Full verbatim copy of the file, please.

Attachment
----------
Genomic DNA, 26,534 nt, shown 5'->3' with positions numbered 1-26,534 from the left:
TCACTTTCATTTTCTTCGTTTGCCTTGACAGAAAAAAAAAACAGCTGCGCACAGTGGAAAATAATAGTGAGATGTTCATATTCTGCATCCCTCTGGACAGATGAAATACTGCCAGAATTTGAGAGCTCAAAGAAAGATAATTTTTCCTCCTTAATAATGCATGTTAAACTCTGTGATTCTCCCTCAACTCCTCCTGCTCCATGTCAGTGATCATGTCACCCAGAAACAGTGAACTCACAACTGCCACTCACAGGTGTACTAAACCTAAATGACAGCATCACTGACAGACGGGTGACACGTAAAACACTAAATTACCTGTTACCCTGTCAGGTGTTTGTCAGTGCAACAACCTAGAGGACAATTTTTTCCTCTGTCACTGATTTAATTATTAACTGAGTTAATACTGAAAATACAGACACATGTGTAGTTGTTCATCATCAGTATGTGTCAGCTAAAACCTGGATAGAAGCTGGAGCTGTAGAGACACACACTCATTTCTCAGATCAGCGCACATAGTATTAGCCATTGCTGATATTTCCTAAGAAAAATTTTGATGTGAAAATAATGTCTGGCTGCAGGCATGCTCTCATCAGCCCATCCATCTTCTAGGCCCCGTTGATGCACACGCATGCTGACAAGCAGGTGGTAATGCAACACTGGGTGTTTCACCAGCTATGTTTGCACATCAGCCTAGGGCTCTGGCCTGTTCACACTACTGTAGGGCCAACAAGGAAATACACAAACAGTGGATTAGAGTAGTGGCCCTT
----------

Genomic DNA, 26,534 nt, shown 5'->3' with positions numbered 1-26,534 from the left:
TCACTTTCATTTTCTTCGTTTGCCTTGACAGAAAAAAAAAACAGCTGCGCACAGTGGAAAATAATAGTGAGATGTTCATATTCTGCATCCCTCTGGACAGATGAAATACTGCCAGAATTTGAGAGCTCAAAGAAAGATAATTTTTCCTCCTTAATAATGCATGTTAAACTCTGTGATTCTCCCTCAACTCCTCCTGCTCCATGTCAGTGATCATGTCACCCAGAAACAGTGAACTCACAACTGCCACTCACAGGTGTACTAAACCTAAATGACAGCATCACTGACAGACGGGTGACACGTAAAACACTAAATTACCTGTTACCCTGTCAGGTGTTTGTCAGTGCAACAACCTAGAGGACAATTTTTTCCTCTGTCACTGATTTAATTATTAACTGAGTTAATACTGAAAATACAGACACATGTGTAGTTGTTCATCATCAGTATGTGTCAGCTAAAACCTGGATAGAAGCTGGAGCTGTAGAGACACACACTCATTTCTCAGATCAGCGCACATAGTATTAGCCATTGCTGATATTTCCTAAGAAAAATTTTGATGTGAAAATAATGTCTGGCTGCAGGCATGCTCTCATCAGCCCATCCATCTTCTAGGCCCCGTTGATGCACACGCATGCTGACAAGCAGGTGGTAATGCAACACTGGGTGTTTCACCAGCTATGTTTGCACATCAGCCTAGGGCTCTGGCCTGTTCACACTACTGTAGGGCCAACAAGGAAATACACAAACAGTGGATTAGAGTAGTGGCCCTT